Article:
The challenge was how to light such a large group in a relatively dark church. Fortunately I had all the tools I needed at hand. I needed a lot of light. Well, I’ve got a PROmaster SL200 speedlight, which is amazingly powerful. I set it to full power in the manual mode.  (without going into detail, that unit has enough settings it can do anything!)


I wanted to get the flash even higher than the camera, and behind me so it was even farther from the group than the camera. Why? Because a more distant light means the back row of singers won’t be much darker than the front row.

To get the flash really high I used a PROmaster LS-4 light stand. The LS-4 let me get the flash up 13 feet plus. That put it comfortably above my head and the camera lens, so shadows fall behind the subject and it also minimizes red eyes.



With the flash a few yards away from the camera, I had to use a wireless trigger system. (also from PRO).  A transmitter sits in the camera’s accessory shoe, and the flash into the receiver.

I set the camera to ISO 400, the lens to f5, the shutter to 1/160th second.

How can you get all the subjects to keep their eyes open? I used the old trick of waving my left hand and saying “keep your eyes on my hand” to make sure all the eyes were open. Now if I could just have gotten rid of those front couple of pews…


There’s a really big print of this photo at the store.


When fireworks light up the night

Arial fireworks displays make great photos, and they’re relatively easy to do with  a digital camera.

Here’s what you have to do:

  • Use a tripod. Absolutely essential, you can’t hold your camera steady for the long exposures (1 second to 30 seconds) that give the best results of arial bursts
  • Choose the right spot. You want a clear view of the sky, without any lights in the foreground (the long exposure you will make allows foreground lights to burn in pretty heavily)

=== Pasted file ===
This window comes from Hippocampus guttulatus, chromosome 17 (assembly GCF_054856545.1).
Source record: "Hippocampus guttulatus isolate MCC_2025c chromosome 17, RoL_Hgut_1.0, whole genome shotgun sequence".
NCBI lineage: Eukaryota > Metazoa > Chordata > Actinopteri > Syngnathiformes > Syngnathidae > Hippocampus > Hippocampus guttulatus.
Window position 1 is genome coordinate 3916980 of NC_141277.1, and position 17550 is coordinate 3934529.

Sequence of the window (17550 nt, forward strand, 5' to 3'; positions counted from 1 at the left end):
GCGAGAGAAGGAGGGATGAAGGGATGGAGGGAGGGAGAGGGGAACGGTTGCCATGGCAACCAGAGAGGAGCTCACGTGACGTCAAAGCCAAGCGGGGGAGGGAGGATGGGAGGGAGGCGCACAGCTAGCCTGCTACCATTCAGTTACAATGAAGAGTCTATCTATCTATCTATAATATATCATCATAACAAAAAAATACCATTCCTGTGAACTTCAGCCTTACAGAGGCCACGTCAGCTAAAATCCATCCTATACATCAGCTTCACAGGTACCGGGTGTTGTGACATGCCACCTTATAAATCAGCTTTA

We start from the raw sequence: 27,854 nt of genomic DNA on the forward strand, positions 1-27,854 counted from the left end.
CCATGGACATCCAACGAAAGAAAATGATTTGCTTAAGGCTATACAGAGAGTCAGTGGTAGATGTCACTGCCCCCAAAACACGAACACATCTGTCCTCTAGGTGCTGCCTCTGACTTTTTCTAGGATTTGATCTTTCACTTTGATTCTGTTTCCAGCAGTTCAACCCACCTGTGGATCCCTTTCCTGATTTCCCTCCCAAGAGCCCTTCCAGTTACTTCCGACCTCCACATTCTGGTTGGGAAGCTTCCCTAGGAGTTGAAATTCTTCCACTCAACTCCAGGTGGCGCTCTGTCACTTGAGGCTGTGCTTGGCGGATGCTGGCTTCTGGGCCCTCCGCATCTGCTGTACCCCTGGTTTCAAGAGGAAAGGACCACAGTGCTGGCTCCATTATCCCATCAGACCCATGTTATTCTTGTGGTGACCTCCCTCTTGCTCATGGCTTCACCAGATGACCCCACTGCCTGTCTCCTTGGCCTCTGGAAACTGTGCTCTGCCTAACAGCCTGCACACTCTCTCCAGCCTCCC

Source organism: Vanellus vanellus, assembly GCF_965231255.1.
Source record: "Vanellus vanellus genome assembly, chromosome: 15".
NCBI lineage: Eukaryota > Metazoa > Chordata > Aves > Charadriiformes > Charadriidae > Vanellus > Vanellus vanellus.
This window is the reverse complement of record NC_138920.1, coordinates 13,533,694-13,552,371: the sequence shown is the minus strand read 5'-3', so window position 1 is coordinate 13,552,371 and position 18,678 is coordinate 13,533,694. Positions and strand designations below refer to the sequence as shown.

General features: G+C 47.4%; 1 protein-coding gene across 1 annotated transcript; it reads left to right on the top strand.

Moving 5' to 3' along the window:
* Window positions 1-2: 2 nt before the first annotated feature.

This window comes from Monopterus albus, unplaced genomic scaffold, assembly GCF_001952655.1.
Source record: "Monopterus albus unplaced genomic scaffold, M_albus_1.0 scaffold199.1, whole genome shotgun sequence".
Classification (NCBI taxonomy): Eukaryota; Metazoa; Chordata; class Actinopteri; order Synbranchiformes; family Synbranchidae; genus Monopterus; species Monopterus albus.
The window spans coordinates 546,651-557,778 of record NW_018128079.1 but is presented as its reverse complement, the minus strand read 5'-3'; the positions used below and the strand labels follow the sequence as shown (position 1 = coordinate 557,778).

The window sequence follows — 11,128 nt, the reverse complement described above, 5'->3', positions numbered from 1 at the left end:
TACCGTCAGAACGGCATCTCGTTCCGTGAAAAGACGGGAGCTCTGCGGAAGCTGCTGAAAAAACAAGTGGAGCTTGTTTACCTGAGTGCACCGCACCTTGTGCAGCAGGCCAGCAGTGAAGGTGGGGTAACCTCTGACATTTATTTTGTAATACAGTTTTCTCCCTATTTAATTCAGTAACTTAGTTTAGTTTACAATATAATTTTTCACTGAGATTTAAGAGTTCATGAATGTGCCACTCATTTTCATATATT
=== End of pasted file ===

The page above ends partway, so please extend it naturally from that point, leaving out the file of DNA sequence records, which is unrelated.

• Set your camera manually. You’ll be using long exposures to capture 1 or several bursts. 
  • Some basic settings: ISO 200, f8, 2 seconds.
  • Use a self-timer or cable release so you don’t shake the camera. Digital camera self timers can usually be set to a 2-second delay.
  • Manually focus or set the camera to infinity (the “landscape” mode on many small digital models)
  • Turn off the automatic flash.
  • Since you can see the results, feel free to change your settings.

And when you’re done, order a big print on metallic paper!

iPhones take decent photos – but sometimes you need a camera

CameraVphoneSometimes you want more than you can get with that phone. Sure, phones are convenient and you’ve always got them with you. But that camera is crammed in a tiny corner. It doesn’t have a very big sensor and it doesn’t have a zoom lens at all.

“But I can zoom with my phone!” you protest. Not really – the camera just blows up the center few pixels when you zoom. Here’s what I mean – two photos from exactly the same place, one with an iPhone and one with a Canon ELPH 170.

Photo taken with iPhone 5S

Here’s the photo with the iPhone. See that bright red arrow pointing to the “Character” sign”? You can’t even make it out with the iPhone.

Taken with Canon ELPH 170 at maximum zoom

Same spot, with the Canon ELPH 170, from exactly the same location. Now this is not a gigantic camera with a yard-long lens. It’s a skinny little Canon with a 12-power optical zoom lens and a 20 megapixel sensor.

If you scroll up to the top you can see me holding a phone and the Canon camera. The camera is just a little thicker but it’s actually a bit smaller in the length and width department.

Cameras excel in other areas, too. You’ve got far more creative control, better action stopping, and a powerful – controllable – flash unit.


Here’s what those cameras look like (we’ve got them in both blue and silver):

  • 12X zoom is like having a 25-300mm on your old 35mm camera
  • Shoot high definition video anytime, anywhere – it’s got a separate button that is much easier to choose than on your phone
  • 20 Megapixel Sensor, and the pixels are much bigger than the ones in your phone. That means better, sharper photos.

And when you buy this or any other camera from us you get $25 tuition credit toward one of our classes.

Here’s the deal:

$169.99, there’s an Instant Rebate of $30 from Canon making your out-the-door cost just $139.99.